Dogs, Kids, and Dog Bite Preventionby Coach Lilly 8.25.17
Last month on the blog we talked about tips for helping your dog socialize with other dogs, people, and kids. When dogs and kids get together, it can be fun and rewarding if everything goes well, and disastrous if something goes wrong. The American Veterinary Medical Association reports that more than 4.5 million people in the U.S. are bitten by dogs every year. Children are the most likely to be the victims as well as the most likely to be seriously injured by a bite. These are sobering facts, but the good news is that dog bites can be prevented. There are things that dog owners can do to ensure that encounters between dogs and children are successful. Many of these things are important when introducing your dog into any social situation. Here is a closer look at helping your dog get along with kids.
Some breeds of dogs are naturally more patient around children. But even naturally calm breeds still need basic training and good experiences with kids so that they react well to these situations. Kids love puppies, but they need to stay calm around puppies because puppies are at a formative age. Your dog’s experiences with kids as a puppy play a role in how comfortable they are around children in the future.
Supervision is super important when letting dogs and kids play together. But professional dog trainer Robin Bennett warns dog owners that supervision alone isn’t enough. Dog owners need to know what they should be watching out for. In an article titled “Why Supervising Dogs and Kids Doesn’t Work,” Bennett says that although it is common sense that children and dogs need to be supervised when they are together, the overwhelming majority of dog bite cases happen when the parent was standing close by to the child that was bitten.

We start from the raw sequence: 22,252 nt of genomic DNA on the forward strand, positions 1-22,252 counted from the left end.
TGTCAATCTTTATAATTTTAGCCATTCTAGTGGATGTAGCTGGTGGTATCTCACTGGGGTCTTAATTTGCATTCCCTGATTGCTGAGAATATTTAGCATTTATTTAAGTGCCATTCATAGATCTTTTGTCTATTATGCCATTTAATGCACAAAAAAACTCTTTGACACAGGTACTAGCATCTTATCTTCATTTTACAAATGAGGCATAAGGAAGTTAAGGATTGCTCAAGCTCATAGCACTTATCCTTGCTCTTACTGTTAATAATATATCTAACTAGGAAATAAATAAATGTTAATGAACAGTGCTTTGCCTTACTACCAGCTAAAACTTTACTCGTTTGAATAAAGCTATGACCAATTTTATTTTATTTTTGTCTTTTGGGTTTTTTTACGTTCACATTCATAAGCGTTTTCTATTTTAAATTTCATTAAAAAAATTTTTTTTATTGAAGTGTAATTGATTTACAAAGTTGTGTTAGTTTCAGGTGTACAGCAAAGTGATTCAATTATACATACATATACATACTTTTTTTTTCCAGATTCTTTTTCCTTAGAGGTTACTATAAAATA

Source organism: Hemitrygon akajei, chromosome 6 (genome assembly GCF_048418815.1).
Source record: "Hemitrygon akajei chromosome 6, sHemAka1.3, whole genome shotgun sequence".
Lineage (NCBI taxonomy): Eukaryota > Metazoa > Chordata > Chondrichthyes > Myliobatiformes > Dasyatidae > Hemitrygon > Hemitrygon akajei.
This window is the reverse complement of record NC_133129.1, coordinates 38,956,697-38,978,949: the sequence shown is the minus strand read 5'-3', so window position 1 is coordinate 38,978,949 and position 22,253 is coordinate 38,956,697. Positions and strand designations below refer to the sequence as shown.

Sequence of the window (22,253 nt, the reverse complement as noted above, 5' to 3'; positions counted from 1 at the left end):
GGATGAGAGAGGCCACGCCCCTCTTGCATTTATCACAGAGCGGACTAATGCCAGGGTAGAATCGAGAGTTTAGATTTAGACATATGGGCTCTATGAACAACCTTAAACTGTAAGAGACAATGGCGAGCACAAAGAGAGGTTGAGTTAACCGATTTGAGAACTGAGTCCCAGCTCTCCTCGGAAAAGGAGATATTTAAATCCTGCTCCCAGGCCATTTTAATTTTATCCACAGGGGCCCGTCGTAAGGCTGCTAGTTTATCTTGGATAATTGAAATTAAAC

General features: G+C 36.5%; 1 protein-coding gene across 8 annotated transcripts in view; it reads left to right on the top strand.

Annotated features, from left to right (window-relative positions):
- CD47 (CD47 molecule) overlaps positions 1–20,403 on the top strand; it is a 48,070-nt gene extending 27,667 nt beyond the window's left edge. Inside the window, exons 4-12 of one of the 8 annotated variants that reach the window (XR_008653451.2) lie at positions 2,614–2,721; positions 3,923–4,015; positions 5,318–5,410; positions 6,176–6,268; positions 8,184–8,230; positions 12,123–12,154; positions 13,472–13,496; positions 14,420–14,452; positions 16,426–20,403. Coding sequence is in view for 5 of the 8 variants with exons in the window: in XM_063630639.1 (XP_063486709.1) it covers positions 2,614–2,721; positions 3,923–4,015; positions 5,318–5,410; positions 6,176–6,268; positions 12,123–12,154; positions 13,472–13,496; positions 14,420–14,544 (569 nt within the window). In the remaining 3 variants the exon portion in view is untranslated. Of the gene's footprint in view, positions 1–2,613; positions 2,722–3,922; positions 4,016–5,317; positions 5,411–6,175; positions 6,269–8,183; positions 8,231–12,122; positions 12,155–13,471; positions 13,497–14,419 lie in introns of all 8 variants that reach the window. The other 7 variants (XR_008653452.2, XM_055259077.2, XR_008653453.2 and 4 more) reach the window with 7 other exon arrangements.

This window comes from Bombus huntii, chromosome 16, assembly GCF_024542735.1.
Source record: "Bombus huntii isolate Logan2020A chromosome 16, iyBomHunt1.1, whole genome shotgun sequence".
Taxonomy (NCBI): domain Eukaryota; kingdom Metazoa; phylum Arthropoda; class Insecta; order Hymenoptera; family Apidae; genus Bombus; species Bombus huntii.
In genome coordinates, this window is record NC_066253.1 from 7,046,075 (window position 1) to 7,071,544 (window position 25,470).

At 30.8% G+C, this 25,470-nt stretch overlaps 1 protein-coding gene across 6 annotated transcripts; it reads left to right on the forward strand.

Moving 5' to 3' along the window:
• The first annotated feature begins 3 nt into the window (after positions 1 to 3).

Parents and dog owners need to get better at reading the body language that dogs use when they are uncomfortable. A dog that is feeling aggressive could try to make himself appear bigger, while a dog that is feeling anxious or scared could try to make himself seem smaller. If you see a dog using this kind of body language, give the dog his space. Dogs may bite when they are stressed out and feel that they are not able to escape the situation that is distressing them. If your dog moves away from the child, let him move away, and don’t let the child follow him.
Dog Toys and Kids Toys
One tip for letting dogs and kids play together is to make sure that their toys don’t get mixed up! Children need to learn not to take toys away from a dog. Games like tug-of-war can be a lot of fun for kids and dogs, but make sure that the games don’t get too rowdy or out of hand. Again, watch the dog’s body language. You can get your dog some toys of his own at DoggieNation.com.
Learning more about dog bite prevention and socialization is part of being a responsible dog owner. Paying attention to training and dog body language will make a big difference in the quality of encounters between dogs and kids.